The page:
It all started back in 2005 with two particular episodes of Scrubs and The West Wing airing the same week. Tunefind mastermind Matt Garlinghouse was watching the shows at home and fell hard for some of the music he heard. “Both featured a song, and I didn’t know either of them,” he recalls. He did what anyone would: he searched online. “You expect the internet to have all the answers. I couldn’t find them.”
That inspired him to build Tunefind, the online world’s go-to destination for accurate, comprehensive information on what you hear on your favorite shows and in your favorite movies.
Now with more than 2.5 million unique visitors monthly, the site has become a hub for fans of 850+ shows and another 850+ films. It’s also become increasingly popular with music supervisors eager to spread the word about emerging artists and new tracks they’ve discovered.
Data. And More Data.
“From the beginning we decided to build a comprehensive site about music on TV,” says Garlinghouse. To do this, he knew he needed to gather information as widely as possible, not rely on a small handful of editors. But he also needed good and reliable information. He and his team of friends and active contributors came up with a system that helps users vet and boost accurate information.
Tunefind draws on crowdsourced and -rated data, as well as ingesting tv and movie metadata from other online databases and connecting song info to iTunes and other music services. Over its twelve years, it has gained an active, knowledgeable following of dedicated super-users, as well as a strong relationship with supervisors, who often happily send the site info about a show’s soundtrack right as it airs.
Building A Fan Community
Yet the site does more than collate and corroborate data. It’s become a lively forum for TV- and film-loving music fans. “Tunefind has Q&A forums on every episode and movie page,” explains Amanda Byers, Tunefind’s managing director, one of Garlinghouse’s longtime collaborators on the site. “There is a ton of activity there, and we were the first site to have that capability focused on the music of a show. It drove a lot of interest and usage of the site.”
Users will do more than converse or sort out a difference in data. They’ll coordinate reaching out to a production company or artist to find out what track they heard, or they’ll start a Twitter campaign to encourage a band to release a track that was featured in a show or movie, but not yet available to purchase or stream.
Thanks to this lively user base, the site eventually grew from a weekend passion project, a hobby worked on over brunch, to a major commercial undertaking. (The site’s business is built on data, advertising and affiliate sales.) Once Tunefind hit the million-user-per-month mark a couple of years ago, the site really took off. “Success has begotten success,” says Garlinghouse. “Tunefind’s community now has enough users to get the data quickly, which in turn gets you more users.”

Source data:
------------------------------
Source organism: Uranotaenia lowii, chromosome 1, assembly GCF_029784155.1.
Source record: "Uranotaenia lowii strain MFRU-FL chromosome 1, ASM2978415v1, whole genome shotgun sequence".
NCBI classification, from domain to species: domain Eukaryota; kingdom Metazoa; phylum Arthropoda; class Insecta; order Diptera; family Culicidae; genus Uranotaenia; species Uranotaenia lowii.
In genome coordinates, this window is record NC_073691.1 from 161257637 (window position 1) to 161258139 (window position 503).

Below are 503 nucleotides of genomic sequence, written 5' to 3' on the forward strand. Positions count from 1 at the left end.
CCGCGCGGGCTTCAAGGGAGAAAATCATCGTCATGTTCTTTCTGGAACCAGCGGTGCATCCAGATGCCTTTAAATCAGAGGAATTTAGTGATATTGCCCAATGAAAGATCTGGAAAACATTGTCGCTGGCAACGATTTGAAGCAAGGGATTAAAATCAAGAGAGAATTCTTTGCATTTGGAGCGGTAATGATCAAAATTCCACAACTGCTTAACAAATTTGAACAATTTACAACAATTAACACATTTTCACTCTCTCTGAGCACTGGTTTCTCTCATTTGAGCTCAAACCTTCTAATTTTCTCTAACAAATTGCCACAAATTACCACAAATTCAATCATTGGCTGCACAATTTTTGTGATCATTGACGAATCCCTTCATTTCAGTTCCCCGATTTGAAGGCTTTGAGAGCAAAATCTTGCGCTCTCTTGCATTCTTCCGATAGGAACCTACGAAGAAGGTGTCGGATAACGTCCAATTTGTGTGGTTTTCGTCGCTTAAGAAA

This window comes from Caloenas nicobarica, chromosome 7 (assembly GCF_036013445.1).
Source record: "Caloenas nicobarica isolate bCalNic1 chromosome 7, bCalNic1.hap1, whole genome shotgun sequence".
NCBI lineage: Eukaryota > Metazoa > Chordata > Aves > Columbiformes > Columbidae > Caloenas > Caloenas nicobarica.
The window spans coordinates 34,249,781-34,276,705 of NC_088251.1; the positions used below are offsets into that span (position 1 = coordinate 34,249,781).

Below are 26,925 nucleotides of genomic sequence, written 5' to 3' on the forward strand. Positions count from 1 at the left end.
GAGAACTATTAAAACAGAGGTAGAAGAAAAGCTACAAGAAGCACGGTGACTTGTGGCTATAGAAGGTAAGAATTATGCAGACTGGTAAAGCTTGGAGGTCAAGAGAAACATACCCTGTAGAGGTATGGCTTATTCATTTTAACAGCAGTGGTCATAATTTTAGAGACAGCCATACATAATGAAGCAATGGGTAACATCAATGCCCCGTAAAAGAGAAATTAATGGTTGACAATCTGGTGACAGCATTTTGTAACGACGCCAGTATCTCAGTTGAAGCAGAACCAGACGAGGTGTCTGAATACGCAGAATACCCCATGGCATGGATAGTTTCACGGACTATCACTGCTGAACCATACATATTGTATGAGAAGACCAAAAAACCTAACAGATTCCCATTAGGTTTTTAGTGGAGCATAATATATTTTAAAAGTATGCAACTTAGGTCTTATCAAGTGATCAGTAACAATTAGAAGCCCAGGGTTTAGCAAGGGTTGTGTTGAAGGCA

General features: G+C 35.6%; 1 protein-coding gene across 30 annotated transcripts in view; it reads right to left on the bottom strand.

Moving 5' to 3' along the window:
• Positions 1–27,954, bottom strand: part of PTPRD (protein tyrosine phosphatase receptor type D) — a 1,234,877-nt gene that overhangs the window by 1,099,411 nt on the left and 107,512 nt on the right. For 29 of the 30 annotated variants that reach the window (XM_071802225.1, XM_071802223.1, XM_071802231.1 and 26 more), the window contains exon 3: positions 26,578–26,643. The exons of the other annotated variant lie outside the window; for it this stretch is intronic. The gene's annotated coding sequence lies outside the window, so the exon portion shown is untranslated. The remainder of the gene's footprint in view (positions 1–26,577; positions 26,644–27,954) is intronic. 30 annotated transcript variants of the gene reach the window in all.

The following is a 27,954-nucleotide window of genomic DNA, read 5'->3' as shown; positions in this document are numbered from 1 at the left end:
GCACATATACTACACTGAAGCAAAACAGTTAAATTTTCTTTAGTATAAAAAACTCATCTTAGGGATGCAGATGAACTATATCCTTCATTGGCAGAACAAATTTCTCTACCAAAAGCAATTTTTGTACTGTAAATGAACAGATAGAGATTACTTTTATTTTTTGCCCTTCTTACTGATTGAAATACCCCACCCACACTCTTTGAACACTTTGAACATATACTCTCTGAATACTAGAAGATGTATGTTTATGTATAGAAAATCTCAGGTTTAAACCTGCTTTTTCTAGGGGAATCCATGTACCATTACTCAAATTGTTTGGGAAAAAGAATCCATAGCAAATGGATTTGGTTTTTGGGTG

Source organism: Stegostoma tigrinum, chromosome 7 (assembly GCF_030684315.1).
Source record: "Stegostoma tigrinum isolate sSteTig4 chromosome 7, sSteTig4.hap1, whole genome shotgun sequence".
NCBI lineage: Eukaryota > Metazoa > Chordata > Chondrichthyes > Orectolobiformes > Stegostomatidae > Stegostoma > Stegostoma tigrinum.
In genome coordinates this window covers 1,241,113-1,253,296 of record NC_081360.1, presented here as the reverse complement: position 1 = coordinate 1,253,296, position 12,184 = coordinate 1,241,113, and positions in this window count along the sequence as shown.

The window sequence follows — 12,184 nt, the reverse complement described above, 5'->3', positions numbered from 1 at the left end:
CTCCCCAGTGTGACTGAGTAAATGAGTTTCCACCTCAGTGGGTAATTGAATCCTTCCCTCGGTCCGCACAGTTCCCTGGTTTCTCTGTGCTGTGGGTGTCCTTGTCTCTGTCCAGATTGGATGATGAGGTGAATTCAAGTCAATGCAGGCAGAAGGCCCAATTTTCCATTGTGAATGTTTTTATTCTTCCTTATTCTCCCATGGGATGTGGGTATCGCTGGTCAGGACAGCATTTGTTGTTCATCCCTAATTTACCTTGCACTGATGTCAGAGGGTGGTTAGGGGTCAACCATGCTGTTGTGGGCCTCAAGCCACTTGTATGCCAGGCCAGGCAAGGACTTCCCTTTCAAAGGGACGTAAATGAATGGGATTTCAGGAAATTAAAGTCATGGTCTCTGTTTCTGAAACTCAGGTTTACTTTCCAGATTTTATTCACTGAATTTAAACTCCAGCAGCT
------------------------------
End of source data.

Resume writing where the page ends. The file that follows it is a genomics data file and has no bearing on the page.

Taking On The World
This has led to great information about cult shows with smaller followings, as well as international expansion. “We now have international coverage for shows that are airing in Canada or UK but not (yet) in the US,” notes Byers. “Our user base has grown enough to verify the data for a small-audience show, like some of the international foreign language shows aired on Netflix.” This means that Tunefind users in the UK or Canada have already completed the soundtracks for all those shows long before Netflix, PBS, BBC America, and Syfy bring the shows to the US market. Users also spend a notable amount of time on the site, clocking an average of 2:30 minutes’ interaction over 3.5 million monthly sessions.
This intense interest in finding, documenting, and correcting information about songs heard on screen has grown naturally, as television soundtracks have increasingly turned to pre-recorded tracks and more sophisticated approaches to storytelling. Their use of music has shaped shows’ more nuanced, complex storytelling, and vice versa.
Straight to the Source
Did you realize it’s actually someone’s job to select the music for these shows? Concurrent with the rise in use of popular music on TV, the profession of Music Supervision has also been on the rise. The Emmys have even added a new category for Music Supervision for the 2017 awards, recognizing how licensed music plays an important role in storytelling.
Over the years, Tunefind has built up relationships with Music Supervisors around the world, helping us confirm songs and answer user questions about some of the more obscure and unreleased tracks used in shows and movies. Many Music Supervisors submit official song lists and answer fan questions directly on the site, to help connect fans with the music and the artists. Tunefind gives Music Supervisors insight into how fans are responding to their work and the songs they’ve selected, and demonstrates how music can deepen audience engagement.
New Music Discovery
The site also a boon for musicians, who often interact with fans on Tunefind. The site’s dedicated artist pages allow users to find other tracks (and other placements) by the same artist, showcasing their music. This is vital in an era when sync placements are leading drivers of music discovery. Long-form narrative shows and films have proven to be potent ways to find music that suits a listener’s personal tastes.
“People are experiencing a lot of new ways to find the next cool song they are excited about,” reflects Byers. “Tunefind is one of those ways. If you’re already hooked on a show and its characters and its vibe, that’s an amazing platform to launch from. You’ve got these fans who want to be exposed to new music, and your music aligns with their tastes.”